Audi TT changed the way people thought about the automotive body design when launched to a startled world in 1999. Its rounded shape and interesting wheelarches looked like nothing else on the road and buyers loved it.

Sadly, at least in my opinion, the second generation Audi TT, introduced in 2007, wasn’t as striking as the first. To call it a generic shape would be unkind, but it didn’t instantly jump out as being a TT.

Now the third generation is here and the TT has gone back to its roots. A solid evolution of the original, its sharp lines and interlocking facets make it one of the best looking sports coupes for many a long year. The new TT coupe reached us downunder in February this year. Now it’s been joined by a roadster.

Interestingly, the roadster actually predates the coupe. The earliest sketches of the Audi TT, drawn five years before it was launched, weren’t for a coupe body but for a convertible. The German company played it safe by introducing the coupe first, but there’s a distinct feeling their hearts have harked back to the roadster on many occasions – and here’s the latest result.

Audi TT roadster follows the same general styling theme as the gen-three coupe. The soft top roof folds down between the cockpit and the luggage lid. Its top sits visibly when it’s down and has some untidy looking areas about it. Presumably the water that enters these holes is suitably drained away when it rains.


The infotainment system is interesting in that there’s no central screen, rather its incorporated in what Audi calls a Virtual Cockpit directly in front of the driver. The VC can be viewed in different ways; big dials when you’re in a sporting mood, added information with smaller dials when you’re brain is in cruise mode. Sounds distracting? Thankfully, we found this not to be the case.

A clever feature is the mounting of the microphones into the safety belts. These are used to control the voice activation system as well as for mobile phone conversations.

Inside, the styling of the TT roadster is neat and beautifully simple. We particularly like the turbine styling of the air vents and the way the number of buttons and controls has been minimised.

We’ve just spent an enjoyable day driving the Audi TT in a classic area; the Great Ocean Road in southern Victoria. While winter isn’t exactly our time of choice for anything without a roof, the TT wasn’t too bad. Heated seats, hot air blown onto our necks (the latter not standard on all models) and a behind-the-seat air deflector made TT a reasonable place to be.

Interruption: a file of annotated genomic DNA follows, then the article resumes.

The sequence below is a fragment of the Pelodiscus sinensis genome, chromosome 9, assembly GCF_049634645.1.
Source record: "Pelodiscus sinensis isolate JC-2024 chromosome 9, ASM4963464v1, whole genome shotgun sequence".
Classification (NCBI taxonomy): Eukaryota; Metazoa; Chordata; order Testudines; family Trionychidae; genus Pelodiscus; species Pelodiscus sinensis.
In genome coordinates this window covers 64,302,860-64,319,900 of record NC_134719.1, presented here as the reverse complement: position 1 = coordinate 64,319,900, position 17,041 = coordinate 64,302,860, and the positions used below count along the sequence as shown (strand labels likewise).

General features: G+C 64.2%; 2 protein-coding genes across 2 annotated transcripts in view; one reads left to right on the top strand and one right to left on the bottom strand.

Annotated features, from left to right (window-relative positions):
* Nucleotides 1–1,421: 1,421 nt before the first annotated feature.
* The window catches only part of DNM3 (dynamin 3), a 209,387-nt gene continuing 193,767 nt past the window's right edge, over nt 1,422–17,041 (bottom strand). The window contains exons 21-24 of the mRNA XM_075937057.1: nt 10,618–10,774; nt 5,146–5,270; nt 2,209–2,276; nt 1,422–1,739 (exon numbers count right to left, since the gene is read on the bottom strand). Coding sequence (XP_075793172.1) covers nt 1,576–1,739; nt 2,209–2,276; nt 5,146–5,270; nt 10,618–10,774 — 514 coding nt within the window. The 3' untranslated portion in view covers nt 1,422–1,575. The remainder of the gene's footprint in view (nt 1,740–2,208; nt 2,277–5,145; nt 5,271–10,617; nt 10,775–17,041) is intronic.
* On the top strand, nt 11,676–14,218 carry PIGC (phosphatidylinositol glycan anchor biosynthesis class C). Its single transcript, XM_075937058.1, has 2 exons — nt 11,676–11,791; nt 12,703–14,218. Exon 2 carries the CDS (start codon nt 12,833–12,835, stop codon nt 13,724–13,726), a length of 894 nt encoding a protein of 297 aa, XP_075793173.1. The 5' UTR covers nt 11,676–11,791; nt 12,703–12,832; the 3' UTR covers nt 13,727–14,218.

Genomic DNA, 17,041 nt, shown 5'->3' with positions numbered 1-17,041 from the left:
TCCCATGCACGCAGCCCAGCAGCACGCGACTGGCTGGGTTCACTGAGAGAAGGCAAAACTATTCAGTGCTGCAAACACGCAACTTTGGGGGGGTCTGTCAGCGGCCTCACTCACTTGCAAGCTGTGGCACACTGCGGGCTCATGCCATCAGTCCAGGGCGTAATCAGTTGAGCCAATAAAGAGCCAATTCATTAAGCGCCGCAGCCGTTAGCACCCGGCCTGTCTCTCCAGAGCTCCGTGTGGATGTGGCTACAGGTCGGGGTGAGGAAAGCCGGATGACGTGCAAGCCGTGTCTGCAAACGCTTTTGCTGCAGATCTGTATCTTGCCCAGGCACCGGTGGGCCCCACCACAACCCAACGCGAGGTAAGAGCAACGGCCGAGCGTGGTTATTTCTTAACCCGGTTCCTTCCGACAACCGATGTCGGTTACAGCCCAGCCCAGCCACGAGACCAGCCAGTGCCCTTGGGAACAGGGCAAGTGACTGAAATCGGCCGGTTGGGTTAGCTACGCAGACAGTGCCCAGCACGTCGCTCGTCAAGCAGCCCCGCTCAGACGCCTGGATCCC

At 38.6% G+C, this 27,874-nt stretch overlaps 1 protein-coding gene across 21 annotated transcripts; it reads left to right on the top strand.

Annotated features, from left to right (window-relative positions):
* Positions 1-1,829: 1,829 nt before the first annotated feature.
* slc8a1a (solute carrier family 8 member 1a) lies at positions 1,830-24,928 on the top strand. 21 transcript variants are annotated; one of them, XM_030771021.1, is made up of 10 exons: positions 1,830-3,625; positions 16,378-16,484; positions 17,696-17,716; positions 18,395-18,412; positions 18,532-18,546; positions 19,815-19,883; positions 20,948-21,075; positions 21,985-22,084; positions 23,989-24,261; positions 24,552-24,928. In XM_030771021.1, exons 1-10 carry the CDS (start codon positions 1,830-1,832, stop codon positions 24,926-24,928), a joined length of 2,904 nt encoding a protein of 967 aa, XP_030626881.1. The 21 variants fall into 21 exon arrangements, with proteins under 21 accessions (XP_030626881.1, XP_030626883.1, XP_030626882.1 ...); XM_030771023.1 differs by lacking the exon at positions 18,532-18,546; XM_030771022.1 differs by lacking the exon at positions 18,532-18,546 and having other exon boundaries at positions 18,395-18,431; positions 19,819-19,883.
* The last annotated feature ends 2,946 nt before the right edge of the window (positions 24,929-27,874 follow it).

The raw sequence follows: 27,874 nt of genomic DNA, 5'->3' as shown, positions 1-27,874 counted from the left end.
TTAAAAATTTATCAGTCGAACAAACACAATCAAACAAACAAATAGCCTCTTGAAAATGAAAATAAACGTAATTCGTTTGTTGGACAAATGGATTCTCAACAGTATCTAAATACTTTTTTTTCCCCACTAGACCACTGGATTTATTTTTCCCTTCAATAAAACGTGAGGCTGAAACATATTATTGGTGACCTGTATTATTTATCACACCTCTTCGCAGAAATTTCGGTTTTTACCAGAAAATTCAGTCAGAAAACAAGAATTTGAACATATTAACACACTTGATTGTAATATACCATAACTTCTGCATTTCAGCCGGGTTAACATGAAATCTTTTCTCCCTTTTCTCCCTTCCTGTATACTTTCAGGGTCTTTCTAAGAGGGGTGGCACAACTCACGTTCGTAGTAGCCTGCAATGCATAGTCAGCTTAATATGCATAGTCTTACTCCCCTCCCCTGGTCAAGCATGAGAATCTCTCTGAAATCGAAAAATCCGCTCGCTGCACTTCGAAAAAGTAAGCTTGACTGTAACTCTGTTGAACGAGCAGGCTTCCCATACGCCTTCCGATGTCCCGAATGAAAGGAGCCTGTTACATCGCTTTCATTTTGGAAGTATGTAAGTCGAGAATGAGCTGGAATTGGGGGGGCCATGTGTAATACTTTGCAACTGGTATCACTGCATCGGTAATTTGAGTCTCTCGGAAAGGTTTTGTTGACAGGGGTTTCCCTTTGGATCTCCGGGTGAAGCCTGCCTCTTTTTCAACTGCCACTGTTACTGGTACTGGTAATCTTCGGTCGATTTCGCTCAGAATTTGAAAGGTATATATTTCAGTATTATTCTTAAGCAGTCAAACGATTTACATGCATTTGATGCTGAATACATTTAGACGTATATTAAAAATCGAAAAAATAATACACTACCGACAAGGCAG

However, as Queenslanders we must admit to putting the roof up after the first dozen kilometres of road testing. A simple one-button operation that takes a mere ten seconds, meaning you can do it at a red traffic light with time to spare.

Performance is very good, however the inevitable weight increase in a roadster over a coupe, in this case 90 kilograms, means it’s not as quite as quick as the coupe. A zero to 100 figure of 5.6 seconds is not to be sneezed at, though.

Audi Australia is well aware our drivers love high-performance versions of cars, particularly German ones, so have ignored the lower spec versions and are importing only the 169 kilowatt 2.0-litre turbo-petrol engine mated to Audi’s well known quattro system by way of a seven-speed dual-clutch auto.

Throttle response is excellent once you’ve got the engine past its minimal lag stage and into the wide torque band of 370 Newton metres there’s the sort of urge that makes hills all but disappear. Overtaking is fast and safe – handy on the Great Ocean Road where tourists tend to dominate the scene.

Gearchanges are fast and the exhaust makes all the right burbling and spitting sounds as you zip up and down through the gears if you’ve selected the dynamic modes.

The seats support well without being overly aggressive. There’s surprisingly good boot space at 280 litres.

Audi looks to have a sure winner in the gen-three TT roadster. Stunning lines are the biggest feature, but a fast car with a fast operating roof is just what Australian drivers are looking for as the look ahead to spring.

The complete 2015 Audi TT Roadster range is:
Sport quattro S tronic: $81,500
S line quattro S tronic: $89,000
Assistance Package: $2200
Bang & Olufsen Sound System: $1750 (TT Sport), $1200 (TT S line)
Note: These prices do not include dealer or government charges. Contact your local Audi dealer for drive-away prices.

About Ewan Kennedy

Ewan Kennedy, a long-time car enthusiast, was Technical Research Librarian with the NRMA from 1970 until 1985. He worked part-time as a freelance motoring journalist from 1977 until 1985, when he took a full-time position as Technical Editor with Modern Motor magazine. Late in 1987 he left to set up a full-time business as a freelance motoring journalist. Ewan is an associate member of the Society of Automotive Engineers - International. An economy driving expert, he set the Guinness World Record for the greatest distance travelled in a standard road vehicle on a single fuel fill. He lists his hobbies as stage acting, travelling, boating and reading.
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